Rights group says Lebanon electricity crisis deepens poverty
BEIRUT (AP) — Since the collapse of Lebanon’s state power grid, many middle and working class families have been forced to spend most of their monthly income to pay shady neighborhood businessmen running private generators.
Still, they go without electricity for nearly half the day, according to a report by Human Rights Watch released Thursday. The situation threatens to deepen the poverty of this tiny Mediterranean country embroiled in a devastating economic meltdown.
In the report, the New York-based watchdog documented the struggles of over 1,200 lower-income households in Lebanon
Pushed to the bring of bankruptcy, the state-run power company now provides the Lebanese with less than three hours of power a day. Most families told HRW they compromise on food, education, medications and other basic needs to pay for supplemental electricity.
According to the report, generator bills take up about 44% of the average family’s monthly income, and twice that for the country’s poorer families. HRW cited as median monthly income in Lebanon $122, with 40% of the households earning approximately $100 or less a month and 90% earning less than $377 per month.
Most families surveyed also told HRW that expensive generator bills have impacted their ability to pay for food and pay for medical and other crucial services.
Meanwhile, a fifth of the families cited in the report — the poorest among the interviewed — said they could not afford to pay for generator electricity, leaving them in the dark for all but a few hours a day.
The burden of Lebanon’s power shortages is “disproportionately borne by the poor,” said Lama Fakih, HRW’s director for Mideast and North Africa, said at a news conference presenting the report.
The situation “exacerbates inequality, pushes people into situation that violates their human rights, and hinders their access to food, water, and health,” said Brian Root, a senior analyst who worked on the report.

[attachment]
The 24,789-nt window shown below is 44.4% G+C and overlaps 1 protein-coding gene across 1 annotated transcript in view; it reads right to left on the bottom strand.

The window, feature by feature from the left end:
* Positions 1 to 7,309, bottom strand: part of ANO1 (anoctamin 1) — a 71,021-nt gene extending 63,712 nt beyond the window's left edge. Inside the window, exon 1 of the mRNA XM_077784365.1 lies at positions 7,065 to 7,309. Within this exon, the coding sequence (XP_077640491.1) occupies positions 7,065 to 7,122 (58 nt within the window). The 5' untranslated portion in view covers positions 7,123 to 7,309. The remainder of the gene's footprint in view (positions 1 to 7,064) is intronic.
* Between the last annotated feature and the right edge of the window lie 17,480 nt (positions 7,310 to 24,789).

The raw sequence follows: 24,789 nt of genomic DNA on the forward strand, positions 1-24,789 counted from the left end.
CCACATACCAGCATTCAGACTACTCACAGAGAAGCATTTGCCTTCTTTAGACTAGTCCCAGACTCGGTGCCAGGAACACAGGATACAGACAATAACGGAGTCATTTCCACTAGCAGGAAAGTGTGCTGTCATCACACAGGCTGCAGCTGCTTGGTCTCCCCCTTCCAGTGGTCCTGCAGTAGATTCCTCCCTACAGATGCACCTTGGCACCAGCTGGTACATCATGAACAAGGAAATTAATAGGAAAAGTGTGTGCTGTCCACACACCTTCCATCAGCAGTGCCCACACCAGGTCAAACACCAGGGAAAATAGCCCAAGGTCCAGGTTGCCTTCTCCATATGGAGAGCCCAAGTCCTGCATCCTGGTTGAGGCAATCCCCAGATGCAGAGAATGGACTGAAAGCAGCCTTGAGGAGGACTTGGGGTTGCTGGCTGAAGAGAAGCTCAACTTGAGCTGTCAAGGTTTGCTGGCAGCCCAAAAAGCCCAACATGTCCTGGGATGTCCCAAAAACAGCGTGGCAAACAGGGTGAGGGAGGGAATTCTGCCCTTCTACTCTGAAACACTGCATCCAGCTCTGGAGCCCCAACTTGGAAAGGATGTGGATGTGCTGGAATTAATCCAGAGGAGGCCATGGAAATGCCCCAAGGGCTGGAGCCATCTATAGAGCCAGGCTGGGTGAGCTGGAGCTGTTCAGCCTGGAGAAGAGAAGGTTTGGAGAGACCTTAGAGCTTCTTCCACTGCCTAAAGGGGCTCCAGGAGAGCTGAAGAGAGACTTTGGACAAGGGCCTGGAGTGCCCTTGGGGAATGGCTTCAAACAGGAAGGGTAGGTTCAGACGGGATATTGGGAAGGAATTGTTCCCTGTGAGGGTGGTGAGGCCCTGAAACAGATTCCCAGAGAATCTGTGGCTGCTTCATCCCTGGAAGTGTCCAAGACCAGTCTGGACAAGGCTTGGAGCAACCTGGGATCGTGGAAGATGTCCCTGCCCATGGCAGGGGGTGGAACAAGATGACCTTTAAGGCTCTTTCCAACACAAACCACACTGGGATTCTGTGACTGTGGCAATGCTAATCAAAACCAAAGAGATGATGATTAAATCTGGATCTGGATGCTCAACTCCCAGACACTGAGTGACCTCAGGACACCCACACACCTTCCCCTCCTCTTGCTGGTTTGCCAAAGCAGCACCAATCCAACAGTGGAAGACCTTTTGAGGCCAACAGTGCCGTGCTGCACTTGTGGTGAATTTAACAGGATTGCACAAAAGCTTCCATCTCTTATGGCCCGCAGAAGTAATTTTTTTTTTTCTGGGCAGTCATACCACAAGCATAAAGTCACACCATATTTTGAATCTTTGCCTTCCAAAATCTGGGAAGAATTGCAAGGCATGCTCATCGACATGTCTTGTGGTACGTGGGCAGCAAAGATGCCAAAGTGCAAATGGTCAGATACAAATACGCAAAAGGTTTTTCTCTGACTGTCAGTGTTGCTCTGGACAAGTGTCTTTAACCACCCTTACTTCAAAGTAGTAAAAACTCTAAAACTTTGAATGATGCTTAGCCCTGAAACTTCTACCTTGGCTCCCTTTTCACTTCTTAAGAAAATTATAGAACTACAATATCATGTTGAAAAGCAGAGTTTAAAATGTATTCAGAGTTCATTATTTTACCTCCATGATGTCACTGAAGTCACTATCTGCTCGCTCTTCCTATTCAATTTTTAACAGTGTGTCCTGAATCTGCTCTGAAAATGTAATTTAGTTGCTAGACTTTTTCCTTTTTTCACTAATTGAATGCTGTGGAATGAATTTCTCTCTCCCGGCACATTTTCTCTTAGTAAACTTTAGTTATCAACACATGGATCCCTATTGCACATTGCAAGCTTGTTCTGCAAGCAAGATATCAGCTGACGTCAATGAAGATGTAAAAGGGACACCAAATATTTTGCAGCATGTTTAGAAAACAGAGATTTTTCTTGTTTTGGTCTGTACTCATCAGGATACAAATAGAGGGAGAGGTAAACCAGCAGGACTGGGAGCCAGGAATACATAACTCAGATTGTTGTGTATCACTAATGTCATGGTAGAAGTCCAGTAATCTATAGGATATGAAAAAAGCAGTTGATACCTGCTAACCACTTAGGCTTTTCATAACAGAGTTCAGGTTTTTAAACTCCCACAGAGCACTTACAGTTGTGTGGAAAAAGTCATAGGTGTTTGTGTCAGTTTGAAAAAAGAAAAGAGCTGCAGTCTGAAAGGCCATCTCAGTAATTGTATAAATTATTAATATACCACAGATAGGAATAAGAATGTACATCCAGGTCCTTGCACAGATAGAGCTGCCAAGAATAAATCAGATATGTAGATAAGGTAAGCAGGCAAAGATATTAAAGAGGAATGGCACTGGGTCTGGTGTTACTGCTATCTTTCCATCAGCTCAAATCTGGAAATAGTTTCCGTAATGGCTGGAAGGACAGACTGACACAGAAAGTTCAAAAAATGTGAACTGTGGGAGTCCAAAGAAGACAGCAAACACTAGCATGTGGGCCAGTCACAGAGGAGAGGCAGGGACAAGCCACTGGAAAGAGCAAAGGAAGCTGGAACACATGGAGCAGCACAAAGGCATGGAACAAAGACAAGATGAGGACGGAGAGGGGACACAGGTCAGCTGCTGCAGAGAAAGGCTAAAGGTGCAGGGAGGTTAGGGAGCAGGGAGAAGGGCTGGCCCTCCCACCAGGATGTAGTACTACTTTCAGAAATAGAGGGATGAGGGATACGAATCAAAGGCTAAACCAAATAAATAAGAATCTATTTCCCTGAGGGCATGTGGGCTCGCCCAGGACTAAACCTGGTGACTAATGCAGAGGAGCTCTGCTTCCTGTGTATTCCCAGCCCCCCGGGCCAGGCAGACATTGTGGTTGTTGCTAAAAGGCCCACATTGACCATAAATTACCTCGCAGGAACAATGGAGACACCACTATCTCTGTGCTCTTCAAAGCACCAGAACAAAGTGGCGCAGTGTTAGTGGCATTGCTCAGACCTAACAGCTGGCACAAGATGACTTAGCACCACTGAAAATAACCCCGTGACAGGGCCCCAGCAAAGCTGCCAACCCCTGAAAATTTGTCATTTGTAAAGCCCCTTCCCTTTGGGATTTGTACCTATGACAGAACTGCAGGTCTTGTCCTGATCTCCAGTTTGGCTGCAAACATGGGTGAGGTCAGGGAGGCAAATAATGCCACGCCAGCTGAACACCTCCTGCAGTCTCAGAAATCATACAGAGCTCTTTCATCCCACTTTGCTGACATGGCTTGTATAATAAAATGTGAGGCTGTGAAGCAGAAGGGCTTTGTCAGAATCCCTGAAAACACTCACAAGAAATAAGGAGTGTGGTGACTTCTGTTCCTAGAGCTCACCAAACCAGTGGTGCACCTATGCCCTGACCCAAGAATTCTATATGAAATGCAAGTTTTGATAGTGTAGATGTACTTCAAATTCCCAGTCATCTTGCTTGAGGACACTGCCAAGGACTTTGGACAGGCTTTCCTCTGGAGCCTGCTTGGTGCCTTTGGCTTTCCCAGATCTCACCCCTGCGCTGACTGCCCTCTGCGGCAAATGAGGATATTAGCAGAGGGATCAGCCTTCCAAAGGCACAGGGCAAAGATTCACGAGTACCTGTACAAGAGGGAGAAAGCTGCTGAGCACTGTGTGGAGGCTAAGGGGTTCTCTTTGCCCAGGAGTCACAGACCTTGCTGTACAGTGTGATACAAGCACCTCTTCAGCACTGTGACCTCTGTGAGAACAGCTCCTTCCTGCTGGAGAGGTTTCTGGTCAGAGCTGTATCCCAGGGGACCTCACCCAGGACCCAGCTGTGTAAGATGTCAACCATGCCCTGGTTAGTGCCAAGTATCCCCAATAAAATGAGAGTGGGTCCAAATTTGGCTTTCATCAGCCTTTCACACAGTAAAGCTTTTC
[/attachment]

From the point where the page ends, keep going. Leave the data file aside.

Since Lebanon’s economic crisis erupted in 2019, following decades of rampant corruption and political and financial mismanagement, over three-quarters of the population of 6 million has been plunged into poverty and struggles to get by amid some of the world’s highest inflation rates.
Lebanon’s blackouts increased substantially two years ago, when the cash-strapped government could no longer afford importing fuel for its power plants. And while much of the world has looked to renewable sources of energy to tackle climate change, Lebanon relies on noisy, polluting, and expensive private diesel generators to keep the lights on.
The International Monetary Fund, the World Bank, and experts have urged Lebanon for years to restructure its electricity sector but authorities have stalled on a host of reforms required for the IMF to approve a bailout program and for the World Bank to put through an electricity deal that would provide natural gas from Egypt through Syria to boost Lebanon’s state-run power grid.
Fakih said at the news conference that HRW researchers met with Lebanese officials, including several ministers, but they mostly blamed one another or complained of being obstructed in doing their work.
“These kinds of excuses are undermining the ability for Lebanon to deal with its crisis today,” she said. “We need a commitment from government to take this head-on.”
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